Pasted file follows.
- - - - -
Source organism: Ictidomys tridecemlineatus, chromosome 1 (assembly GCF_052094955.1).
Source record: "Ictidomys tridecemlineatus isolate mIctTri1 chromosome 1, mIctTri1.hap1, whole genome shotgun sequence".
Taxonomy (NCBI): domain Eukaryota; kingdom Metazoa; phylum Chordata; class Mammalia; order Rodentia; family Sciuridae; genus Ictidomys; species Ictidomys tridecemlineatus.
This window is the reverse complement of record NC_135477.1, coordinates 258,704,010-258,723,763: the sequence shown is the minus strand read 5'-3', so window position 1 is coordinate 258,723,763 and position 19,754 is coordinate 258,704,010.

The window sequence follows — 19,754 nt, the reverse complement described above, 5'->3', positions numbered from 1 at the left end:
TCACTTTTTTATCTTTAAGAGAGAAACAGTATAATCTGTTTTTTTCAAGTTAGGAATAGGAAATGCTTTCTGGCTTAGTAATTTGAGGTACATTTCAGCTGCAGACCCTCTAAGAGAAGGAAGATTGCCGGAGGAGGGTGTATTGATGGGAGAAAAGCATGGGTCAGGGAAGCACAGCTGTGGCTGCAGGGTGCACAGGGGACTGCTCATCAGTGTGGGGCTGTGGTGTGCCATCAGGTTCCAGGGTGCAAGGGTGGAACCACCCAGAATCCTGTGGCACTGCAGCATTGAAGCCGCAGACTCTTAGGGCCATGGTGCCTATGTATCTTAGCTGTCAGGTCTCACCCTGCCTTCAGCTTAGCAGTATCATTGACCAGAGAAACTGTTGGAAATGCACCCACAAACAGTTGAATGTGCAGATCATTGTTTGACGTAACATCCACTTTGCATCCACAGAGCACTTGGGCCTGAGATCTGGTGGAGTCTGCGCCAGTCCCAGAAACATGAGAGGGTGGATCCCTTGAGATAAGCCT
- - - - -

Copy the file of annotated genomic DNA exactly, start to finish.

Source organism: Ictidomys tridecemlineatus, chromosome 1 (assembly GCF_052094955.1).
Source record: "Ictidomys tridecemlineatus isolate mIctTri1 chromosome 1, mIctTri1.hap1, whole genome shotgun sequence".
Taxonomy (NCBI): domain Eukaryota; kingdom Metazoa; phylum Chordata; class Mammalia; order Rodentia; family Sciuridae; genus Ictidomys; species Ictidomys tridecemlineatus.
This window is the reverse complement of record NC_135477.1, coordinates 258,704,010-258,723,763: the sequence shown is the minus strand read 5'-3', so window position 1 is coordinate 258,723,763 and position 19,754 is coordinate 258,704,010.

The window sequence follows — 19,754 nt, the reverse complement described above, 5'->3', positions numbered from 1 at the left end:
TCACTTTTTTATCTTTAAGAGAGAAACAGTATAATCTGTTTTTTTCAAGTTAGGAATAGGAAATGCTTTCTGGCTTAGTAATTTGAGGTACATTTCAGCTGCAGACCCTCTAAGAGAAGGAAGATTGCCGGAGGAGGGTGTATTGATGGGAGAAAAGCATGGGTCAGGGAAGCACAGCTGTGGCTGCAGGGTGCACAGGGGACTGCTCATCAGTGTGGGGCTGTGGTGTGCCATCAGGTTCCAGGGTGCAAGGGTGGAACCACCCAGAATCCTGTGGCACTGCAGCATTGAAGCCGCAGACTCTTAGGGCCATGGTGCCTATGTATCTTAGCTGTCAGGTCTCACCCTGCCTTCAGCTTAGCAGTATCATTGACCAGAGAAACTGTTGGAAATGCACCCACAAACAGTTGAATGTGCAGATCATTGTTTGACGTAACATCCACTTTGCATCCACAGAGCACTTGGGCCTGAGATCTGGTGGAGTCTGCGCCAGTCCCAGAAACATGAGAGGGTGGATCCCTTGAGATAAGCCT